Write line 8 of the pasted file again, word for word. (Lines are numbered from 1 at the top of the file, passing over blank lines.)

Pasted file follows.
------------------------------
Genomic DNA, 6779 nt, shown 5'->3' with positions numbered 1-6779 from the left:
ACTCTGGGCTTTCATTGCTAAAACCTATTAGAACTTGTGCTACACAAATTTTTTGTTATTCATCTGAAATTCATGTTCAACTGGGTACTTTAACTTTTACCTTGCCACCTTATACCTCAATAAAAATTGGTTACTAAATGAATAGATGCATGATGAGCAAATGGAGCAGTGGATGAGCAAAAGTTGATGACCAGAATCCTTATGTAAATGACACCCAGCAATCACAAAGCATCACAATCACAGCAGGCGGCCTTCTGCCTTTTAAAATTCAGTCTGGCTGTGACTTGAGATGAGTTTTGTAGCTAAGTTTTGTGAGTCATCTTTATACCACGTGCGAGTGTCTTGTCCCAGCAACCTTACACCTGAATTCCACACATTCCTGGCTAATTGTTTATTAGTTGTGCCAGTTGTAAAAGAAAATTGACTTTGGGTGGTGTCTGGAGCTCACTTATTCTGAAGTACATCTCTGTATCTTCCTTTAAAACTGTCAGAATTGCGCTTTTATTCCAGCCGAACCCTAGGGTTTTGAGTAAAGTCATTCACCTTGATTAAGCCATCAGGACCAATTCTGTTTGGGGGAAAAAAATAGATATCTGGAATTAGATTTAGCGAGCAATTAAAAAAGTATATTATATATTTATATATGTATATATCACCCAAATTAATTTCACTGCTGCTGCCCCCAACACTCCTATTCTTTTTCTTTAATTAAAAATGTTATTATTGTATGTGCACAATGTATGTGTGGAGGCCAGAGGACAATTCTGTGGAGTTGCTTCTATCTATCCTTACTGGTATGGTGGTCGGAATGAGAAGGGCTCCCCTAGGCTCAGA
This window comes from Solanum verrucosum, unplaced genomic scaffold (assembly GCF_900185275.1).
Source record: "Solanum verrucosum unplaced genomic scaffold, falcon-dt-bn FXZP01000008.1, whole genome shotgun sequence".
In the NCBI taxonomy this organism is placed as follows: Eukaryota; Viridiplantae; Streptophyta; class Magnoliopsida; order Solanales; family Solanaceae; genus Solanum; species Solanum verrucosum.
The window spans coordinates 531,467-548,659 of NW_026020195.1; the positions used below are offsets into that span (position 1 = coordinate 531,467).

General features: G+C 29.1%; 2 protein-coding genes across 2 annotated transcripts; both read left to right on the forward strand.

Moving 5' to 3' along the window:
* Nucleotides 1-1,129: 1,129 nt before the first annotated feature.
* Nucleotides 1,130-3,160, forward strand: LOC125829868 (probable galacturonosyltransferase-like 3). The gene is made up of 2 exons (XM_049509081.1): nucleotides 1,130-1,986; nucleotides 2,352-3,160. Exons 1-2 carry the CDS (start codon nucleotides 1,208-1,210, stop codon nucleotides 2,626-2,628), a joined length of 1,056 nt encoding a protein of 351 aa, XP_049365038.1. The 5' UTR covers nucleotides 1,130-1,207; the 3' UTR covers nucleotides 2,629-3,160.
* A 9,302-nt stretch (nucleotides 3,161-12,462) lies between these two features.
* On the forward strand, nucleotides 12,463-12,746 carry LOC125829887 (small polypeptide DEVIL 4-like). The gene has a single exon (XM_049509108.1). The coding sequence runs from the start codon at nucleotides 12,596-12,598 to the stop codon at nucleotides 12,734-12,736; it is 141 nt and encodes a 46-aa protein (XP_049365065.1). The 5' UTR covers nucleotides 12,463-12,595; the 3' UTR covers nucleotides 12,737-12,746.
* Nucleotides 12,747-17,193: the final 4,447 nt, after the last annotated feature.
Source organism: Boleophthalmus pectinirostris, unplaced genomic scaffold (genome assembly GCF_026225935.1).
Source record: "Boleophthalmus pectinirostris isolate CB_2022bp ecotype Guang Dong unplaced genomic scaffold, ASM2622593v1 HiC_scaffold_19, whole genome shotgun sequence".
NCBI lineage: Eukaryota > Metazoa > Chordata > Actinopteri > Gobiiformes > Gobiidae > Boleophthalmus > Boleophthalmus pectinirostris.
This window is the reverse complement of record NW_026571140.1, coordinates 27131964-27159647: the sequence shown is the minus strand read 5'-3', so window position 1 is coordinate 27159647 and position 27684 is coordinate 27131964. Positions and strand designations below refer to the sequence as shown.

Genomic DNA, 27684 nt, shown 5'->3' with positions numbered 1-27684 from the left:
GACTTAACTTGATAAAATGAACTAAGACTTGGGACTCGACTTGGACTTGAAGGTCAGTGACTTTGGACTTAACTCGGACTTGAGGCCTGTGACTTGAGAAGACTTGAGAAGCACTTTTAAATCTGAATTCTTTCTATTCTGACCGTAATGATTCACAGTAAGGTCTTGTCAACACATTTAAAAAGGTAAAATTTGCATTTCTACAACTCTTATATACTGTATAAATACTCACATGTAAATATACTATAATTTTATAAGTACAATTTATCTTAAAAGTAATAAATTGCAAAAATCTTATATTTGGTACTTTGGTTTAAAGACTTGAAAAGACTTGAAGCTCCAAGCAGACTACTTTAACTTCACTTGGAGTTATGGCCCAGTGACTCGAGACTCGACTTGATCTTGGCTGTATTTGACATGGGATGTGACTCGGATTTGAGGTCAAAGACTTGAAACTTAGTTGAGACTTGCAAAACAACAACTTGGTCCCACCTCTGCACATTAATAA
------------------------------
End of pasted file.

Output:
Moving 5' to 3' along the window: